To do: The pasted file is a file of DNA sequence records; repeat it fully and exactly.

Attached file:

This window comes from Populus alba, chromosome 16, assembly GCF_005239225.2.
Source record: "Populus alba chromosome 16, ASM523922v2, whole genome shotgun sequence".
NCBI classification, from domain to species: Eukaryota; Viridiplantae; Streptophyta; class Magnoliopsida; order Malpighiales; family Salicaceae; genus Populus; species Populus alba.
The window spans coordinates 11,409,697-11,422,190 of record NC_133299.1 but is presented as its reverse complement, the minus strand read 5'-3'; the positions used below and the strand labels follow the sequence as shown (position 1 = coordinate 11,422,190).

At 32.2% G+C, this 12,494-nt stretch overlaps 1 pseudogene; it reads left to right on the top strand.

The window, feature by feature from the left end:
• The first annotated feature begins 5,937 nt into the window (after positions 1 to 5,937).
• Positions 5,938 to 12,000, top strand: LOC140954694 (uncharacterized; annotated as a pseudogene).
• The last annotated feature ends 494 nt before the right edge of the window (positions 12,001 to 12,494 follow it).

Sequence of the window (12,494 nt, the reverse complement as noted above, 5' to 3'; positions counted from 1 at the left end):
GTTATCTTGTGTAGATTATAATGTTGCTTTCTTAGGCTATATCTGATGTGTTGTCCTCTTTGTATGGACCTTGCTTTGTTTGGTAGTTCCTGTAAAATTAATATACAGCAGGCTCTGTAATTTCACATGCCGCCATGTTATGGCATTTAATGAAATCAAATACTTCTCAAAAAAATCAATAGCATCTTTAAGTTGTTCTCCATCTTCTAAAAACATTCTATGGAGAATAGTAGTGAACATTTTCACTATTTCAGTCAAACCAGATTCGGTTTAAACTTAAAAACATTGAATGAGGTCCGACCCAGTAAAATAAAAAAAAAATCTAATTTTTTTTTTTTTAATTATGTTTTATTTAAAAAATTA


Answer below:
This window comes from Populus alba, chromosome 16, assembly GCF_005239225.2.
Source record: "Populus alba chromosome 16, ASM523922v2, whole genome shotgun sequence".
NCBI classification, from domain to species: Eukaryota; Viridiplantae; Streptophyta; class Magnoliopsida; order Malpighiales; family Salicaceae; genus Populus; species Populus alba.
The window spans coordinates 11,409,697-11,422,190 of record NC_133299.1 but is presented as its reverse complement, the minus strand read 5'-3'; the positions used below and the strand labels follow the sequence as shown (position 1 = coordinate 11,422,190).

At 32.2% G+C, this 12,494-nt stretch overlaps 1 pseudogene; it reads left to right on the top strand.

The window, feature by feature from the left end:
• The first annotated feature begins 5,937 nt into the window (after positions 1 to 5,937).
• Positions 5,938 to 12,000, top strand: LOC140954694 (uncharacterized; annotated as a pseudogene).
• The last annotated feature ends 494 nt before the right edge of the window (positions 12,001 to 12,494 follow it).

Sequence of the window (12,494 nt, the reverse complement as noted above, 5' to 3'; positions counted from 1 at the left end):
GTTATCTTGTGTAGATTATAATGTTGCTTTCTTAGGCTATATCTGATGTGTTGTCCTCTTTGTATGGACCTTGCTTTGTTTGGTAGTTCCTGTAAAATTAATATACAGCAGGCTCTGTAATTTCACATGCCGCCATGTTATGGCATTTAATGAAATCAAATACTTCTCAAAAAAATCAATAGCATCTTTAAGTTGTTCTCCATCTTCTAAAAACATTCTATGGAGAATAGTAGTGAACATTTTCACTATTTCAGTCAAACCAGATTCGGTTTAAACTTAAAAACATTGAATGAGGTCCGACCCAGTAAAATAAAAAAAAAATCTAATTTTTTTTTTTTTAATTATGTTTTATTTAAAAAATTA